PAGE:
6. Hearing: hearing ability to hear sounds at a close range (within a few feet of the observer). For example, being able to hear and respond to an instructor or other students in a classroom.
  7. Visual: visual ability to see with normal or corrected vision, tolerate working indoors in artificial light and the glare of computer screens, and to perform a variety of agricultural practices. For example, being able to visually identify a weed or view a computer screen.
  8. Tactile: ability to perform physical activities that require use of hands and arms. For example, possessing finger and manual dexterity necessary to manipulate computer and other office equipment.
  9. Cognitive: Critical thinking ability sufficient to acquire, evaluate, organize, manage, and interpret information as well as to make independent decisions or calculations based on that information. For example, identifying, profiling and writing a plan to control agricultural pests.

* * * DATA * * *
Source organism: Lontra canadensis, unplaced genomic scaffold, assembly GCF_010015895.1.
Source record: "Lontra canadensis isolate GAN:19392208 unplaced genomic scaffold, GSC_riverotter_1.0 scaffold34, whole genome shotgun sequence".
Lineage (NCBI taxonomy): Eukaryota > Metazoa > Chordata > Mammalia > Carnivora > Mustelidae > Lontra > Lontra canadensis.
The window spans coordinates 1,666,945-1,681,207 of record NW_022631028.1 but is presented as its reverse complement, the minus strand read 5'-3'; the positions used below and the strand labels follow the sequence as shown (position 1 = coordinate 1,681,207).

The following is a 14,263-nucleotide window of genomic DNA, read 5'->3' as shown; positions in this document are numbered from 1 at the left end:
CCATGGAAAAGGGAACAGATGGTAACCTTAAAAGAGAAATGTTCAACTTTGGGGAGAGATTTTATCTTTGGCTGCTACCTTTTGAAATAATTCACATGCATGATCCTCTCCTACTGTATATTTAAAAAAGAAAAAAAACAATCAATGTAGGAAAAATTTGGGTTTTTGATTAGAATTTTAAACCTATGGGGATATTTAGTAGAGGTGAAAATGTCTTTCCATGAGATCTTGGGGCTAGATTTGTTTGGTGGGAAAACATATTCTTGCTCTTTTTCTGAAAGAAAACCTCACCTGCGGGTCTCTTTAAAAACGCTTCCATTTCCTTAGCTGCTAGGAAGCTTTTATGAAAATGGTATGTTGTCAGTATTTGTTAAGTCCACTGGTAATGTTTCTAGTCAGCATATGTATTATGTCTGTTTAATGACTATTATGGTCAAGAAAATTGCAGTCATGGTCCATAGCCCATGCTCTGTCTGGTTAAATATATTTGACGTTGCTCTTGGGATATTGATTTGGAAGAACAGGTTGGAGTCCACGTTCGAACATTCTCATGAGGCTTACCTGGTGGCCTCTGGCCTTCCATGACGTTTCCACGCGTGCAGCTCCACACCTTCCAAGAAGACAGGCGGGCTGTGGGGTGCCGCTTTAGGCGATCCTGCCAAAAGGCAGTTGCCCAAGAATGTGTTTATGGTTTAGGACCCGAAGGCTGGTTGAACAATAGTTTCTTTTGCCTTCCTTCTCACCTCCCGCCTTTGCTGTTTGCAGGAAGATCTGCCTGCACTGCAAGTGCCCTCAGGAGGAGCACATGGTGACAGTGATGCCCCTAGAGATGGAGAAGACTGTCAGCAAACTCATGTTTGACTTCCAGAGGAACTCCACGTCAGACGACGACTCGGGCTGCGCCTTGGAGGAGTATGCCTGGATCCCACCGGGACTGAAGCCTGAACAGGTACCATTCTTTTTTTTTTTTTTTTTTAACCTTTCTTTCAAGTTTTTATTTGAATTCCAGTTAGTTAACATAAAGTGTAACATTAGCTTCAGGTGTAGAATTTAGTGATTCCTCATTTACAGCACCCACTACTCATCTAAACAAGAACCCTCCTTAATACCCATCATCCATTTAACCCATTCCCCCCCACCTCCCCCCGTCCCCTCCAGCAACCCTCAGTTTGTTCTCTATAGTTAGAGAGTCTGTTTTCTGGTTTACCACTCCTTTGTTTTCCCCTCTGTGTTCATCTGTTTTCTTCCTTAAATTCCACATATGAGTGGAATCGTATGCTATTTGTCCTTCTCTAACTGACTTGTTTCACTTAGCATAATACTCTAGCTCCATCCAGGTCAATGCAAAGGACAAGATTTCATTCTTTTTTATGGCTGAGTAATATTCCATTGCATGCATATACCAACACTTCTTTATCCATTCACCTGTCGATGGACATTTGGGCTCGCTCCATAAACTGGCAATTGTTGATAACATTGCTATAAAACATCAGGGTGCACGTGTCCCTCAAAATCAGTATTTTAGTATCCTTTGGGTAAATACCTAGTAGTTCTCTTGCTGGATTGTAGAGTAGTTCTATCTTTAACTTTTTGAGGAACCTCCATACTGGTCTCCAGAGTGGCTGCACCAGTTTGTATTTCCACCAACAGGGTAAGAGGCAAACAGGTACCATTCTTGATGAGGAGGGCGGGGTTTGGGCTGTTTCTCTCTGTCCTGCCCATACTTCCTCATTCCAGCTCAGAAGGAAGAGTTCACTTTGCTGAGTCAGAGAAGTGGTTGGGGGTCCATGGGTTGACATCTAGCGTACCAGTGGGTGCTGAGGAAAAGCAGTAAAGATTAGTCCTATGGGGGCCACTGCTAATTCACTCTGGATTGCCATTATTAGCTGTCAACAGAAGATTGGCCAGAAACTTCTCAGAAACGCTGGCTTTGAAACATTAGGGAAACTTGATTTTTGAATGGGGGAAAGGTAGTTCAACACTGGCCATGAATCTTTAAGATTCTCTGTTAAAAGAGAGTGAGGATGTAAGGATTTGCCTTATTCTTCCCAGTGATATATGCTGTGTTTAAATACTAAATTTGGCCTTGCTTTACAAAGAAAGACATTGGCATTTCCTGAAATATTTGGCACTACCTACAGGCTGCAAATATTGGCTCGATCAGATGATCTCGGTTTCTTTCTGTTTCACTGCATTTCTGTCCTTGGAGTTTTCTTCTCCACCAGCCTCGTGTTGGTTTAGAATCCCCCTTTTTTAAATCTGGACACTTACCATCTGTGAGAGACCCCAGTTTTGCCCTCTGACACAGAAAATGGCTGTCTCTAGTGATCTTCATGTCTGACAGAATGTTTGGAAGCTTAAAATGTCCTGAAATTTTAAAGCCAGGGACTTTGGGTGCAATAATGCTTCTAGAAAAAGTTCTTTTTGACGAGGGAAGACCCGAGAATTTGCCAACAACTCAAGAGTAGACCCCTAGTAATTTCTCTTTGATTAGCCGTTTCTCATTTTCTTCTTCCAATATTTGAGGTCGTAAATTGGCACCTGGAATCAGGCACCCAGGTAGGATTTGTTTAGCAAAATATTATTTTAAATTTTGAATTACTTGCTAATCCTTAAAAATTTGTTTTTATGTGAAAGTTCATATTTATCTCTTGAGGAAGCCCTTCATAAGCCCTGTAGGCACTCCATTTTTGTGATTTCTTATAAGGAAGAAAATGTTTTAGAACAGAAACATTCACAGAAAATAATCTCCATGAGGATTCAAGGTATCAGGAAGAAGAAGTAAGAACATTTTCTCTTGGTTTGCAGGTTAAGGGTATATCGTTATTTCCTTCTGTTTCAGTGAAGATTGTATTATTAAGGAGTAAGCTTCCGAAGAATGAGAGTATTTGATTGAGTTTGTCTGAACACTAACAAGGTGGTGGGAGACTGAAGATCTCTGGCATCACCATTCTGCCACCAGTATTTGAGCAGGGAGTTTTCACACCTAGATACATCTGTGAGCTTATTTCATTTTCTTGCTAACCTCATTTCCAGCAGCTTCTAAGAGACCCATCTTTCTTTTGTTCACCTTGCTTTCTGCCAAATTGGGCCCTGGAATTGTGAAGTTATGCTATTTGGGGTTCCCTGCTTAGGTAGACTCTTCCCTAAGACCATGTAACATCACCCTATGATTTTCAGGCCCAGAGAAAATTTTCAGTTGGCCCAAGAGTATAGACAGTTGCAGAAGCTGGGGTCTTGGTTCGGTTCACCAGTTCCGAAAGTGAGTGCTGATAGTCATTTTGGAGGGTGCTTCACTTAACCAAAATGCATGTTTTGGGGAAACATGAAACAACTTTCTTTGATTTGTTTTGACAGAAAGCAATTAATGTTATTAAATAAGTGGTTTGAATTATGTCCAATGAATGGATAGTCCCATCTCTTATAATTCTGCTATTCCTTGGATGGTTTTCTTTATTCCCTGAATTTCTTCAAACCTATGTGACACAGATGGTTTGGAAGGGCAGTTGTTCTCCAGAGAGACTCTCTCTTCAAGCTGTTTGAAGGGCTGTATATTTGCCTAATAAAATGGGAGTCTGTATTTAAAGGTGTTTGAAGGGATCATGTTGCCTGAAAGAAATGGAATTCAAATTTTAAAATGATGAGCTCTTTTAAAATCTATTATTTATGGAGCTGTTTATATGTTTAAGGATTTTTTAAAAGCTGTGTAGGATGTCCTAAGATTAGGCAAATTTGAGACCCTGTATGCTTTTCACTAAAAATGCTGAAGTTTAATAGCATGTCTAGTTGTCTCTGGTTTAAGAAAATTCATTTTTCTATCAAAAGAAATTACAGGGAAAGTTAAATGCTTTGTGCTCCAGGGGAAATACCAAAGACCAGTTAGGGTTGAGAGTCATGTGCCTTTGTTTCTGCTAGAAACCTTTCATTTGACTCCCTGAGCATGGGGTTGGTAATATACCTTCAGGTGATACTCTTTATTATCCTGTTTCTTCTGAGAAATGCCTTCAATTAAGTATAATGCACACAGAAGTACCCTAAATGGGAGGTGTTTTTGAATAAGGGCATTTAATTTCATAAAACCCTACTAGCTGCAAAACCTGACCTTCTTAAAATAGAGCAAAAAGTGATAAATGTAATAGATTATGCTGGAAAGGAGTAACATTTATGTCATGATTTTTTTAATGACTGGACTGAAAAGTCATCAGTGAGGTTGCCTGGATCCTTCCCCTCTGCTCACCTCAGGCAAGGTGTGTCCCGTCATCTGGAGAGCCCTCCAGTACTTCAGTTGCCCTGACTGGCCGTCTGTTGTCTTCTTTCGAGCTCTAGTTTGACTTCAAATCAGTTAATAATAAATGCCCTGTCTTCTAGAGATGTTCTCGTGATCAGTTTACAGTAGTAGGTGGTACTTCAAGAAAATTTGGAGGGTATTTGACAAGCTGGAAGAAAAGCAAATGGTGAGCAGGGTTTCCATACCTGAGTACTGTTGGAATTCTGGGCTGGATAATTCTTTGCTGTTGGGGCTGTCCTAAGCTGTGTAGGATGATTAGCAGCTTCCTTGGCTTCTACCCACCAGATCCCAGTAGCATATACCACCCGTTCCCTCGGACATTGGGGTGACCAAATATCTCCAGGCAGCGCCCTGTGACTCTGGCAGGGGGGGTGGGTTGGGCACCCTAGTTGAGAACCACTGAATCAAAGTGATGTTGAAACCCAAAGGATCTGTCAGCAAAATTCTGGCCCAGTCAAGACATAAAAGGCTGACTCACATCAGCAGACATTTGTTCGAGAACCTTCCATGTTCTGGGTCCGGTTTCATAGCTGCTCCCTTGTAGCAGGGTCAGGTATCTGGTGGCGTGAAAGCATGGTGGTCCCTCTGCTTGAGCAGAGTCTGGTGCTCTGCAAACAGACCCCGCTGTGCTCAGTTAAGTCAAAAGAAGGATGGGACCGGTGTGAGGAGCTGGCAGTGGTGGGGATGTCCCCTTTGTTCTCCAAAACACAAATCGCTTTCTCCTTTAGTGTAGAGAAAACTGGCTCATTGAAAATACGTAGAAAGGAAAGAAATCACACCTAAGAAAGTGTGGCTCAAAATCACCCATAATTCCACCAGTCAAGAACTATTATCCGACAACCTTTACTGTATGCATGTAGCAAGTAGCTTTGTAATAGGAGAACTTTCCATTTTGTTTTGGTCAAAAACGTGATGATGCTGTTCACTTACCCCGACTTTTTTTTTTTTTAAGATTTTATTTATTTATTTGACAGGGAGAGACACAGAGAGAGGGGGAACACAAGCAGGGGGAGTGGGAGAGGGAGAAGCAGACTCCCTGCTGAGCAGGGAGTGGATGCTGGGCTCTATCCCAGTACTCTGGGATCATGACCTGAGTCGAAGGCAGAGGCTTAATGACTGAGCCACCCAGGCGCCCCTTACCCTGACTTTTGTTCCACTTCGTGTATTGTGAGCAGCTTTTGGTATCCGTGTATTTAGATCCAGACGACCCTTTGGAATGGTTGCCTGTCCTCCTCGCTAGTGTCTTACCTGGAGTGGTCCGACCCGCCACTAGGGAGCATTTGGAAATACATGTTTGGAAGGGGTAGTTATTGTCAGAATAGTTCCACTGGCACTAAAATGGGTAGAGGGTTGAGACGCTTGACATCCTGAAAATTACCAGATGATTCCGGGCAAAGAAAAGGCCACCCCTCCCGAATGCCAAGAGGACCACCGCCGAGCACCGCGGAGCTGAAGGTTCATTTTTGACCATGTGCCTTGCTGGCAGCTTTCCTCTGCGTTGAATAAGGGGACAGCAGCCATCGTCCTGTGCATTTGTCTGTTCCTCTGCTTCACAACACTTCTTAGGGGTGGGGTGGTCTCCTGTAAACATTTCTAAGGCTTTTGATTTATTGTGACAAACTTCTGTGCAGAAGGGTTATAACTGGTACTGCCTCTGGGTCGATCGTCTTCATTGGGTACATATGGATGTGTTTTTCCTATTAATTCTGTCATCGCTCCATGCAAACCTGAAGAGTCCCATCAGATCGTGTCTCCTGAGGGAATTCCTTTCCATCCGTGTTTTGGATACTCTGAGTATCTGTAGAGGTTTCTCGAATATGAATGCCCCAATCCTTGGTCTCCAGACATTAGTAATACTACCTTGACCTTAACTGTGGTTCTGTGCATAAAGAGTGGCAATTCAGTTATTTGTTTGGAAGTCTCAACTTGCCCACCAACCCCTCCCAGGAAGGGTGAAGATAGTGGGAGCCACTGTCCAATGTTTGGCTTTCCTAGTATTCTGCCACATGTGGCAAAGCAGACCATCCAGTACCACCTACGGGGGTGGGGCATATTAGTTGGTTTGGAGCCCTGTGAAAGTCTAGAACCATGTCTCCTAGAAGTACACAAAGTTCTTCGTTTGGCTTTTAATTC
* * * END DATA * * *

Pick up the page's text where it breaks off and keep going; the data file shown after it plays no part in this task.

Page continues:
EXAMPLES ARE NOT ALL INCLUSIVE.
Randolph Community College is an ADA compliant institution. The College does not discriminate on the basis of disability in the admissions process or in access to its programs, services and/or activities for qualified individuals who meet essential eligibility requirements. The College will provide reasonable accommodations for documented disabilities of individuals who are eligible to receive or participate in college programs, services and/or activities. Student Services provides a disability counselor to assist students in requesting disability related accommodations. If a student believes that he/she cannot meet one or more of the essential functions without accommodations, the student is encouraged to disclose the disability to the disability counselor as soon as possible. Students must certify the ability to meet essential functions of the curriculum by a signed statement when they begin the program.

Contact Us!

Have more questions about the Agribusiness Technology Program? We're here to help.

Derrick Cockman
Department Head, Agribusiness Technology
drcockman@randolph.edu
336-328-1777